Sell Your Utah Mineral Rights

We buy oil and gas royalties and mineral rights in Kansas and throughout the United States.

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Utah Mineral Rights

A brief overview of oil and gas activity

In Utah, most of the oil and gas development is in the northeastern part of the state, in the Uinta Basin located in Uinta, Duchesne, and Carbon Counties. Duchesne produces oil, while Uintah and Carbon counties produce natural gas.

According to ShaleXP, Utah ranks 12th for oil and gas production in the United States with over 10,000 wells that produce 1.11% of national daily oil and 0.71% of daily natural gas. Utah’s hydrocarbon production is minuscule compared with Texas, New Mexico, Oklahoma, and other oil and gas producing states.

The top 5 oil and gas producing counties in Utah are:

1. Duchesne County
2. Uintah County
3. San Juan County
4. Carbon County
5. Sevier County

Image Description: Utah oil and gas development map from

Image Description: Utah oil and gas well locations.

A Brief History of Oil & Gas Development

The Bureau of Land Management (BLM) manages 42% of the land in Utah. In fact, most of the oil and gas development takes place on federal land or land that is pooled with federal land. This means that Utah mineral owners are heavily impacted by the Biden administration’s recent ban on federal drilling.

Utah is one of a dozen states suing the Biden administration over the ban. Even if they are successful in overturning it (or gaining an exception), the anti-drilling sentiment is growing among the US population, and it seems likely that these types of regulations will continue.

Regardless, it is still possible to sell your producing Utah mineral rights. Non-producing minerals will be more difficult to sell because of the federal drilling ban.

Locating Your Utah Mineral Rights

You can look up your Utah mineral rights using the BLM’s Utah Interactive Map or the Utah Department of Natural Resources Division of Oil, Gas and Mining’s (UDOGM) interactive GIS map.

Each state has a different GIS map, and some are easier to use than others. Fortunately, Utah’s GIS map is very easy to use. You can look up a well that appears on your royalty statement or the legal description on your deed.

Need help? Contact us, and we can usually look it up for you. We use these tools all the time, so they are second nature.

Image Description: Utah UDOGM interactive GIS map.

How We Value Utah Mineral Rights

There are many factors that play into the value of mineral rights. These include location, producing vs. non-producing properties, current oil and gas prices, well production figures, lease terms, and even the operator of the well or wells. We also look at the risks of buying and owning minerals that you are interested in selling.


Minerals in the hottest shale plays are more valuable than those in older fields with conventional wells.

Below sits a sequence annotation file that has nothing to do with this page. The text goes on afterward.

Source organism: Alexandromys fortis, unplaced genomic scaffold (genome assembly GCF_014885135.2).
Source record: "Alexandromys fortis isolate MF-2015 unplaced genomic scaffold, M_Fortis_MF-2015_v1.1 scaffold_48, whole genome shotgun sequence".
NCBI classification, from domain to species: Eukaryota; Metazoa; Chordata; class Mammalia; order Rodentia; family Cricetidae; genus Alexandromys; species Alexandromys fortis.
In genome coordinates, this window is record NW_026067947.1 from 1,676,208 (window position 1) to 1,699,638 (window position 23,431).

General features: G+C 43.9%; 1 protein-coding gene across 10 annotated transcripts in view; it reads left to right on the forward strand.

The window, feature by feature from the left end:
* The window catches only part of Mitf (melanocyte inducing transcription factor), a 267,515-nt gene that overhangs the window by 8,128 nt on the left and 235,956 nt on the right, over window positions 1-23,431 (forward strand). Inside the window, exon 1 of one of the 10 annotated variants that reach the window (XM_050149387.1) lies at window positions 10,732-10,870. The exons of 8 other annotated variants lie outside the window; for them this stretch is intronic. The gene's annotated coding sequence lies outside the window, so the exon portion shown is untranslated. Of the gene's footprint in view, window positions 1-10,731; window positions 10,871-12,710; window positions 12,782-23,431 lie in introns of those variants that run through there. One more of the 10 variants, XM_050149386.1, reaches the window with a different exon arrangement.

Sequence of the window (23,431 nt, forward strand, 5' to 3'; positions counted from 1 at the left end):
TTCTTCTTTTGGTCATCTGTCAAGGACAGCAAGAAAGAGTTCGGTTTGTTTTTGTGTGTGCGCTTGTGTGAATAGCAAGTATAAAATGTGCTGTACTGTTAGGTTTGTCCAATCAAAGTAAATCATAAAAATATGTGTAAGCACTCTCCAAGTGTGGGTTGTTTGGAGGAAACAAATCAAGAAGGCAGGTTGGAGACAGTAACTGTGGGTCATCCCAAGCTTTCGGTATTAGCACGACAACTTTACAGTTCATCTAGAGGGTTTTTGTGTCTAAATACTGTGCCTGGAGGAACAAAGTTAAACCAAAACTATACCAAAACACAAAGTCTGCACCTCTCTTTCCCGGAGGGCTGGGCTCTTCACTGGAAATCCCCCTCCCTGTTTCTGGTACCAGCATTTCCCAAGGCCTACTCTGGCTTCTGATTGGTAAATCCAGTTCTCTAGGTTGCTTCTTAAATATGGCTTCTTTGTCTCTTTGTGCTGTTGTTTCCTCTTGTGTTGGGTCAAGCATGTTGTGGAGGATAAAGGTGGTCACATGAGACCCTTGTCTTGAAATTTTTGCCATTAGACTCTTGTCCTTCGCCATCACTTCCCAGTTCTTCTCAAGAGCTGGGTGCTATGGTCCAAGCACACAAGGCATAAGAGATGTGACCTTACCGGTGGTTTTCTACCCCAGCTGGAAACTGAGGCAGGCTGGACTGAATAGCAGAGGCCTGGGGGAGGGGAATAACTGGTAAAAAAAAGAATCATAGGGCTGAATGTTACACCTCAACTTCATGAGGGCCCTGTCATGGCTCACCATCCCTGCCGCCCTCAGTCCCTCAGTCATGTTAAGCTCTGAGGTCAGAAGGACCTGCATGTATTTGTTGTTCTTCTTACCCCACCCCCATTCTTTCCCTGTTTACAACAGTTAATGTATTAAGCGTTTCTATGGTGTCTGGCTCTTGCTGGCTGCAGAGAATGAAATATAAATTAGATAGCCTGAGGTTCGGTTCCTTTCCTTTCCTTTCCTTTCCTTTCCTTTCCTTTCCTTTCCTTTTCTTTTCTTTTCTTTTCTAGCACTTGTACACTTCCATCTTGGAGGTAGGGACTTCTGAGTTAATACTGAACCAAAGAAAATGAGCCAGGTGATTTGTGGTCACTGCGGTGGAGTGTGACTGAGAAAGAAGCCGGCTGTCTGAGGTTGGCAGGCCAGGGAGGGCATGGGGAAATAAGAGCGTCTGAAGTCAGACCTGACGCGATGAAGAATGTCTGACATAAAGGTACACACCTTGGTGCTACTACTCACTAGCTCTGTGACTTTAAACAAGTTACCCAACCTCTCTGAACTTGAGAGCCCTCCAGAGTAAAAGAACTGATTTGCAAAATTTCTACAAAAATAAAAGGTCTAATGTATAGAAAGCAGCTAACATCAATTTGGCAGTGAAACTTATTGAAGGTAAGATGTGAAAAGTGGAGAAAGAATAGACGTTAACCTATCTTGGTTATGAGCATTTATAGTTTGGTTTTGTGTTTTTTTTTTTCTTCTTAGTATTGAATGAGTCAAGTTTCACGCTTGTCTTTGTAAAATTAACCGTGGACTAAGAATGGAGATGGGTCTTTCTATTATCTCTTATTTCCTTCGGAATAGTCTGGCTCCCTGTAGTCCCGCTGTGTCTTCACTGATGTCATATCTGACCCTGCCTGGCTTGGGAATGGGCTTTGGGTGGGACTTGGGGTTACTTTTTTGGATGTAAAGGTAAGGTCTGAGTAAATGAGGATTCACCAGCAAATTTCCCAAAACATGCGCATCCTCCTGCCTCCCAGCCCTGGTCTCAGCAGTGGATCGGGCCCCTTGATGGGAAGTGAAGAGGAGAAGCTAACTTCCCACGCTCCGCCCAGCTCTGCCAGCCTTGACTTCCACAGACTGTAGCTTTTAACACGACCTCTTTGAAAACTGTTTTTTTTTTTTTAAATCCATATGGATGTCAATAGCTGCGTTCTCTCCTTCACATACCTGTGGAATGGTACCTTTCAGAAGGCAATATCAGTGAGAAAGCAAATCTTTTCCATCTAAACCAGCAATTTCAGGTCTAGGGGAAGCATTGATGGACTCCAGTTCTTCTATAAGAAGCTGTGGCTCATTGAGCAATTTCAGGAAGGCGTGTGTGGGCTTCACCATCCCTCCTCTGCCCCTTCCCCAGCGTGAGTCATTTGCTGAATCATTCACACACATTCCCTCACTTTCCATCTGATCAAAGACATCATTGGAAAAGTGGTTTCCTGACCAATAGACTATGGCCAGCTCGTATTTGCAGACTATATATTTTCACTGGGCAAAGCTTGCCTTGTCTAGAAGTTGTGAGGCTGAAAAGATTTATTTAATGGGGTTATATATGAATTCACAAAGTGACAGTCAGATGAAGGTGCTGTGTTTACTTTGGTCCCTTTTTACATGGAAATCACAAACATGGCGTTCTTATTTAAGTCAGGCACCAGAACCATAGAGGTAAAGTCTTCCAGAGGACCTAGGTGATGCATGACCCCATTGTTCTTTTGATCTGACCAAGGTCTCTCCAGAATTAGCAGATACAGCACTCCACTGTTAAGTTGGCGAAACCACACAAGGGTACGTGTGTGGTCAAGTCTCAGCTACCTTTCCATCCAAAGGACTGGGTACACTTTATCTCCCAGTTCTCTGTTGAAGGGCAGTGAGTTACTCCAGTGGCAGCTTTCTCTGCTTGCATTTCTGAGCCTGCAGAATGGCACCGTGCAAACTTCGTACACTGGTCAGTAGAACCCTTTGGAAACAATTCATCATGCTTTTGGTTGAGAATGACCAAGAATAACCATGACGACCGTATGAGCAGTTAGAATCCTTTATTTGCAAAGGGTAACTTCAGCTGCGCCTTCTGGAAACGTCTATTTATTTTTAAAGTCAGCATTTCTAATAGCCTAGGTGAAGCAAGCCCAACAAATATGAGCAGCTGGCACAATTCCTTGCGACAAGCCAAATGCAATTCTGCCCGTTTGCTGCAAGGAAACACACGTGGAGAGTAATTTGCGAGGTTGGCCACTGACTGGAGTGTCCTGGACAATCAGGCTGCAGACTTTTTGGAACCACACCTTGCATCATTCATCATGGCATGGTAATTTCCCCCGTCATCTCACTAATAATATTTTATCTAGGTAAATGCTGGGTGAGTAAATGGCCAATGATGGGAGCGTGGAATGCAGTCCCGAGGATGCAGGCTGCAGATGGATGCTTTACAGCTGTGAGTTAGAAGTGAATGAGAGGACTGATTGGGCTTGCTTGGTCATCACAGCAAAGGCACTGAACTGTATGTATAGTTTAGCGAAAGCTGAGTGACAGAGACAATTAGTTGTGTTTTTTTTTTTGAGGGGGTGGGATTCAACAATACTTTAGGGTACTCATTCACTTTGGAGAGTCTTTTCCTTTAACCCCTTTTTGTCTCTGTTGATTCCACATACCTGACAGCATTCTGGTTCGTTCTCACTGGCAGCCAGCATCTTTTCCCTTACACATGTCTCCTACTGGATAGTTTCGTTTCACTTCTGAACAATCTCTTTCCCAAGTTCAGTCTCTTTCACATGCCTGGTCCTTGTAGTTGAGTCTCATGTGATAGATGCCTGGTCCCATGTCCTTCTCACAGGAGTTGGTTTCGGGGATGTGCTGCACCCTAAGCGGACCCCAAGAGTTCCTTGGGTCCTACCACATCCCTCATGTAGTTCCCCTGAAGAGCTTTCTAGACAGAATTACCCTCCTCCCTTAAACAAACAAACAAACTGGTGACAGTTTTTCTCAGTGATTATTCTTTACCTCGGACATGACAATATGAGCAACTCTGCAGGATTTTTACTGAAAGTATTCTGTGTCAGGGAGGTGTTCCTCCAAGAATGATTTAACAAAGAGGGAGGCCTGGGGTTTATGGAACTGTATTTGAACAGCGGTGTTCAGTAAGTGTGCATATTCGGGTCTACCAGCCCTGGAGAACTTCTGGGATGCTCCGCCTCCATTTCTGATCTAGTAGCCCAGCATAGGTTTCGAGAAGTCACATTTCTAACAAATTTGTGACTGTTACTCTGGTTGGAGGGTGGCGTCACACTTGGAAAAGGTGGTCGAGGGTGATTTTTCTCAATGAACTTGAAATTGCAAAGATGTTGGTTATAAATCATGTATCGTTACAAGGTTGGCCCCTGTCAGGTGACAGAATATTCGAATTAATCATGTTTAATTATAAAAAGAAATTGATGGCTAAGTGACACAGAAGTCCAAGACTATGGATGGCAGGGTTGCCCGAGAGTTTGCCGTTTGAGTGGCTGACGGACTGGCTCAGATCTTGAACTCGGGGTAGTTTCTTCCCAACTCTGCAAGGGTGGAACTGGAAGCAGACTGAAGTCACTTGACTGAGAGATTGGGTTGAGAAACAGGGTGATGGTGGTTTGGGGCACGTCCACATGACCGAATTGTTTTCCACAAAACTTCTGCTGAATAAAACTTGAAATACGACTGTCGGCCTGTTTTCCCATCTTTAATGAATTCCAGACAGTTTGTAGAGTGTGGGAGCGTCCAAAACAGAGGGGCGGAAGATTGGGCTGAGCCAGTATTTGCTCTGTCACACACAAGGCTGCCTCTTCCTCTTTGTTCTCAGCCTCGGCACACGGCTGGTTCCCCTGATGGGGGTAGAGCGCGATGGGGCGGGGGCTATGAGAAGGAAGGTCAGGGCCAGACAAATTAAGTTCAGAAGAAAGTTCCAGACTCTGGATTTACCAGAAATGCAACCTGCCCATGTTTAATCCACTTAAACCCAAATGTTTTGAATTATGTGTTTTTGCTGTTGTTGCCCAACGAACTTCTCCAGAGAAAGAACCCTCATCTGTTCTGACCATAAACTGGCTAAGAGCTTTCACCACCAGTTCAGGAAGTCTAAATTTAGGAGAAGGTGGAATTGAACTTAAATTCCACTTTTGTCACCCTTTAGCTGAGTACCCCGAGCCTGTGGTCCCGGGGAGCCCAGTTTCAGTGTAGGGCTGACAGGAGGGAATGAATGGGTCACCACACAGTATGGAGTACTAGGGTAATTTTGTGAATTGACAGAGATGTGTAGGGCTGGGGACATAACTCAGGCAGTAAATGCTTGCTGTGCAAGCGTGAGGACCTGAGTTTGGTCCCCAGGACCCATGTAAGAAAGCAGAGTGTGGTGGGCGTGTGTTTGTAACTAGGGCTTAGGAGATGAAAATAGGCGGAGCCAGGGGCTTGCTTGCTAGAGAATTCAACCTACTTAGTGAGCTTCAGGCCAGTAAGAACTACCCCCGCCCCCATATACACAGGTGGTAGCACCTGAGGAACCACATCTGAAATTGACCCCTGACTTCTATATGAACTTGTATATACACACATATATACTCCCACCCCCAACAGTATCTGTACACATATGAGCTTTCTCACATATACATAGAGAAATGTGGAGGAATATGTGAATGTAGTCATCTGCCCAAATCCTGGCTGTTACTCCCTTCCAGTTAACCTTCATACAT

Producing vs. Non-Producing

Producing minerals are often worth more than non-producing minerals because they are generating revenue.

Oil & Gas Prices

When oil and gas prices drop, revenue drops, and sometimes operators are unable to continue operating the well.


Highly productive wells (and off-set wells) can increase the value of your minerals.

Lease Terms

Favorable lease terms (such as a 25% royalty reservation) positively impact the value of the leased minerals.


A small number of operators are unethical, and their reputation automatically devalues your minerals.

Why Sell?

People sell mineral rights for a variety of reasons. As a mineral owner, you are fortunate to own an asset that can be quickly converted to cash. It is advisable to sell while you are still receiving royalties – after all, oil and gas are finite resources, and all well eventually run dry. It’s better to sell early and maximize the value.

Why People Sell Their Mineral Rights

I am putting my affairs in order. I don’t want to burden my kids with the hassle of transferring ownership and managing small mineral rights. When my sister passed away, my niece and nephew had to hire an attorney to help them with the minerals. I don’t want my kids to go through that.

Lynn E.

I inherited my mineral rights so they were sentimental, but I don’t really want to bother with managing them and filing extra tax returns. I decided to sell and use the money as a down payment on my house.

Elizabeth R.

I had no idea how fast the oil production would decline. My checks are only 20% of what they were a few years ago. I should have sold my mineral rights when the wells were brand new and still generating huge royalties.

Miguel F.

My oil wells have been producing for decades and the reserves are almost depleted. Once the wells are plugged, the value will be significantly lower. I’d rather cash out now.

Raymond R.

I inherited mineral rights, but don’t want to be involved with fracking and fossil fuels. I would prefer to support renewable energy and do my part to reverse climate change.

Pam H.

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